The Cuban singer-songwriter Pablo Milanés passed away this Monday at the age of 77 in Madrid. The artist was one of the most recognized voices on the song. He is the founding singer-songwriter of the ICAIC Sound Experimentation Group and the Nueva Trova movement together with Silvio Rodríguez and Noel Nicola.
On November 13, Pablo Milanés was hospitalized in Madrid, where he had lived since 2017 and was receiving medical treatment for the oncohematological disease that he suffered from a few years ago and which worsened in recent months.
His last performance in Havana was at a concert in the Ciudad Deportiva, in which hundreds of Cubans shared fragments of several of the songs he chose for that night.
Who was Pablo Milanes?
Pablo Milanés was born in Bayamo, Oriente province, present-day Granma province, Cuba. He studied music at the Havana Municipal Conservatory. In his early days he was greatly influenced by traditional Cuban music and by feeling (‘sentiment’, in English).
The feeling is a musical style that began in Cuba in the 1940s and represented a new way of approaching the song, where the feeling defined the interpretation and was influenced by the American currents of romantic song and jazz.
The feeling was accompanied by a guitar, in the style of the old troubadours but enriched by jazz harmonizations. This is how this new form of communication or “feeling” with the public was established.
The singer in group and soloist
It should be noted that in 1964, Milanés joined the Los Bucaneros quartet as an interpreter, with whom he collaborated on his first works. He also tried his luck as an occasional soloist, thus diversifying his experiences that would later lead him to solo work.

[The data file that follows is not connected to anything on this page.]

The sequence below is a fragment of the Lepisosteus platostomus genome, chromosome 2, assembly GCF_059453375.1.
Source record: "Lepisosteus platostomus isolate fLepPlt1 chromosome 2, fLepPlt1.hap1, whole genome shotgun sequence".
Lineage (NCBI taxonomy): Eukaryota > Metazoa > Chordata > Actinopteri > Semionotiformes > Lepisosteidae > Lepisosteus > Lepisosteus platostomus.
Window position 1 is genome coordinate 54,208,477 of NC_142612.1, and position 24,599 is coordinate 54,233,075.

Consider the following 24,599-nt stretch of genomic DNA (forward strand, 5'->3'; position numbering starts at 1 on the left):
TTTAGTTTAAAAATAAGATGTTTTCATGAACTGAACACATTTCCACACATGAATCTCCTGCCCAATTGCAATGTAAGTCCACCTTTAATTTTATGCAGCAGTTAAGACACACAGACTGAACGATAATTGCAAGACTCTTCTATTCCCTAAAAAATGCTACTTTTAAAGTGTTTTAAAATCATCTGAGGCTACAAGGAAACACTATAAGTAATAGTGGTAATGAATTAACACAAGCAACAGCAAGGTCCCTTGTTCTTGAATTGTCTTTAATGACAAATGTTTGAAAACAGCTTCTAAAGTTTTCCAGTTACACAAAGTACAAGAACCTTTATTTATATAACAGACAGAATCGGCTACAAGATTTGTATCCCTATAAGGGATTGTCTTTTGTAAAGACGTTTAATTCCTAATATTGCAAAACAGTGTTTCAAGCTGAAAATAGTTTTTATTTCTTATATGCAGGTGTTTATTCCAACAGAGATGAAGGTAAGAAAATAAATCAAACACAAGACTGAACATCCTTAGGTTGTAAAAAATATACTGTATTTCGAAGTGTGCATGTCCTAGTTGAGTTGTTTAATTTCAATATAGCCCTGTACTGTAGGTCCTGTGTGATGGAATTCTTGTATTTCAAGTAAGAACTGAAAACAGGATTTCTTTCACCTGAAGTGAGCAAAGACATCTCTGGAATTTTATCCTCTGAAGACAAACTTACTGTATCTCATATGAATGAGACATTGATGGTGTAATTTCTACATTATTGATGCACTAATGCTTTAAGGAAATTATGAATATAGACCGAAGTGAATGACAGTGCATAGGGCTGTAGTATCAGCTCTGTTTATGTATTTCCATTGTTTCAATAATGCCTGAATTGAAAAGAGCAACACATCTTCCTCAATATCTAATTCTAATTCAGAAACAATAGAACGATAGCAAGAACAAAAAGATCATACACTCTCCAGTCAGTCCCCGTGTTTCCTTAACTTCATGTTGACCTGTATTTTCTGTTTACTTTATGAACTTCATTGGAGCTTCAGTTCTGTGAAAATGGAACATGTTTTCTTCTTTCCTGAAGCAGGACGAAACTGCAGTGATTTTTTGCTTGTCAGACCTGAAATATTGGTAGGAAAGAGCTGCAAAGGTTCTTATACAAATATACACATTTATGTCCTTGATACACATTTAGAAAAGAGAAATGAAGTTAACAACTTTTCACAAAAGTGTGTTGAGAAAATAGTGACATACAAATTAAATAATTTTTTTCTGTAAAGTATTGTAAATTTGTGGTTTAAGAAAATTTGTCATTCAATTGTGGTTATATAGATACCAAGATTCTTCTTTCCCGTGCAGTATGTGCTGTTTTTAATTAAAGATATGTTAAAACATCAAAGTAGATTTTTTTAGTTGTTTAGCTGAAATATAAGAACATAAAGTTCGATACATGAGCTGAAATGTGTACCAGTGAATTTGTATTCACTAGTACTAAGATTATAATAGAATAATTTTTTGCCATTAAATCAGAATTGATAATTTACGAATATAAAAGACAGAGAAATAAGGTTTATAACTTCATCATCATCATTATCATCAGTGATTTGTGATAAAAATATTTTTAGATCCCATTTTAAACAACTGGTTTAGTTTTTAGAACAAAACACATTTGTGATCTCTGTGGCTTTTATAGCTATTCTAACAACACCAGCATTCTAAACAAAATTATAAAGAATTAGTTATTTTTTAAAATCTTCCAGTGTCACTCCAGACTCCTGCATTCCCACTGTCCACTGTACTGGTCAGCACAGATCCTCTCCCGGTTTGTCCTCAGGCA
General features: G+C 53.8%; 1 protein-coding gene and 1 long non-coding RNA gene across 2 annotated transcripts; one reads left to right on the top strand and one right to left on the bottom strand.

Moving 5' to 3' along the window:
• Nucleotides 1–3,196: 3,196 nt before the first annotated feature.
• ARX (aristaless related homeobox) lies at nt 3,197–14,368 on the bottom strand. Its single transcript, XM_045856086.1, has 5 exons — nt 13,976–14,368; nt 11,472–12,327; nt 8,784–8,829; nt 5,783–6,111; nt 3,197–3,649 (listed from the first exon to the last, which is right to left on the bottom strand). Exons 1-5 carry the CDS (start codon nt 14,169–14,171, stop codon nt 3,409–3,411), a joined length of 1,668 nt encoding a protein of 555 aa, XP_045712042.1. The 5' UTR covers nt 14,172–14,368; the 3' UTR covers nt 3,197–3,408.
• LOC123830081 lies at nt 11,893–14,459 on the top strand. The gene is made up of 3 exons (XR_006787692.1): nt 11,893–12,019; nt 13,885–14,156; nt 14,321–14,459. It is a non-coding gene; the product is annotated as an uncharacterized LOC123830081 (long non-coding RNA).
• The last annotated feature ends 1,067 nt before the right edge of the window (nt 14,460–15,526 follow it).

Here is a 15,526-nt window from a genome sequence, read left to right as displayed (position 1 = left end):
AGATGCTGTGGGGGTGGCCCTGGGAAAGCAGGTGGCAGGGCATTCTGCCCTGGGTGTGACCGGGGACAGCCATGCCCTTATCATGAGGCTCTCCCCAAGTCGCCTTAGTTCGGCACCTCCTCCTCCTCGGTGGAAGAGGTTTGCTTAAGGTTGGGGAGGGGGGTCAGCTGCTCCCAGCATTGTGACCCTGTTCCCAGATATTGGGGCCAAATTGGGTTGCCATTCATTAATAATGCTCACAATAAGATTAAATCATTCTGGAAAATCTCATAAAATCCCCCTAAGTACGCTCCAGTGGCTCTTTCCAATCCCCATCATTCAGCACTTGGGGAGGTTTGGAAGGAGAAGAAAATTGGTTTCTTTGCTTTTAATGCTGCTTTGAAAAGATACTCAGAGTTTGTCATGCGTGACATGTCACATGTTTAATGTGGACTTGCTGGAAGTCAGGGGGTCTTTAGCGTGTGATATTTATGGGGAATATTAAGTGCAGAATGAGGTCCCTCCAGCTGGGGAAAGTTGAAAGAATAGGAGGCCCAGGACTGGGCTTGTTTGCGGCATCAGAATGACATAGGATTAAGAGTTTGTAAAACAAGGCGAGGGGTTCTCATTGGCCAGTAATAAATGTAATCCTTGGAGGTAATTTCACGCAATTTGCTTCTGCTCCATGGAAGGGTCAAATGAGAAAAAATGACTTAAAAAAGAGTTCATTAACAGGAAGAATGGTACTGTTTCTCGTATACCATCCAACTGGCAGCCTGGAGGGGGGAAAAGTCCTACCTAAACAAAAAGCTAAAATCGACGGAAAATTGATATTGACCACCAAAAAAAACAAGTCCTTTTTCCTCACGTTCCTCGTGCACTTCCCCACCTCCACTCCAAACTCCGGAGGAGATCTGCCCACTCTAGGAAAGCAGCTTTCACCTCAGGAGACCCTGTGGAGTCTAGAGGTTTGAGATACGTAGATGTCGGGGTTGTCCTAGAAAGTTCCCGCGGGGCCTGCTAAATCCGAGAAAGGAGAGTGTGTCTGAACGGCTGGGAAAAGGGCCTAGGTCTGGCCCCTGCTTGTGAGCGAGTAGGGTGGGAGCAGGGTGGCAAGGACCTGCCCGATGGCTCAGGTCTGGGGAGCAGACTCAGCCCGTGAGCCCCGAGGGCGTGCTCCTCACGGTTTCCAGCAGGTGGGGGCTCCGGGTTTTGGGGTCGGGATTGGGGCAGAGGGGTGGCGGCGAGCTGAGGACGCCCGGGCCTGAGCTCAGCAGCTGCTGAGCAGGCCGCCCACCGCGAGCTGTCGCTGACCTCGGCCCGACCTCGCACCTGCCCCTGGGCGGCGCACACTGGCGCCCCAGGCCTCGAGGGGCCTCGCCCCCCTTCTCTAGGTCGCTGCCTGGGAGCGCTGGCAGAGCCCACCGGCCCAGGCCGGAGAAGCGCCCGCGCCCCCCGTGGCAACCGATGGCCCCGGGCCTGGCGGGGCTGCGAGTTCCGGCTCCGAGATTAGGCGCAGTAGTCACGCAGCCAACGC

In 1965, Milanés published Mis 22 años, considered by many to be the link between feeling and Nueva Trova Cubana, including new musical and vocal elements that would be precursors of the Cuban music that would come later.
Around 1966 Milanés was sent by the authorities to a forced labor camp of the Military Unit for Production Assistance (UMAP) in the Camagüey area, in the center of the island.
After fleeing to Havana to denounce the injustices committed in what in 2015 he called “a Stalinist concentration camp,” he was imprisoned for two months in La Cabaña and then sent to a punishment camp, where he remained until the dissolution of the UMAP. at the end of 1967. In an interview in 2015, Milanés commented that he still hopes that the Cuban government will apologize for what he suffered at that time.
The best music of Pablo Milanés
Among other details, an important album in the life of Pablo Milanés was the titled Querido Pablo, a tribute album recorded with some of his great friends, and in which people such as Víctor Manuel and Ana Belén, Luis Eduardo Aute and Mercedes Sosa, among many others.
This album had a sequel in 2002, which bore the title of Pablo Querido. Seventeen years later, a good handful of artists meet again to sing to the sound of Pablo Milanés.
On this occasion, in addition to “classic” friends of Milanés, artists of new pop music joined, such as Fher (the singer of the Mexican rock group Maná), Marco Antonio Muñiz or Armando Manzanero.6 He participated in the documentary Van Van, began the party (2001).
It should be noted that in 2005 he composed a part of the soundtrack of the film Siempre Habana directed by Ángel Peláez. Among her many songs, the following are especially famous: Yolanda, I stay, I love this island and The brief space in which you are not, To live and How much I won, how much I lost.
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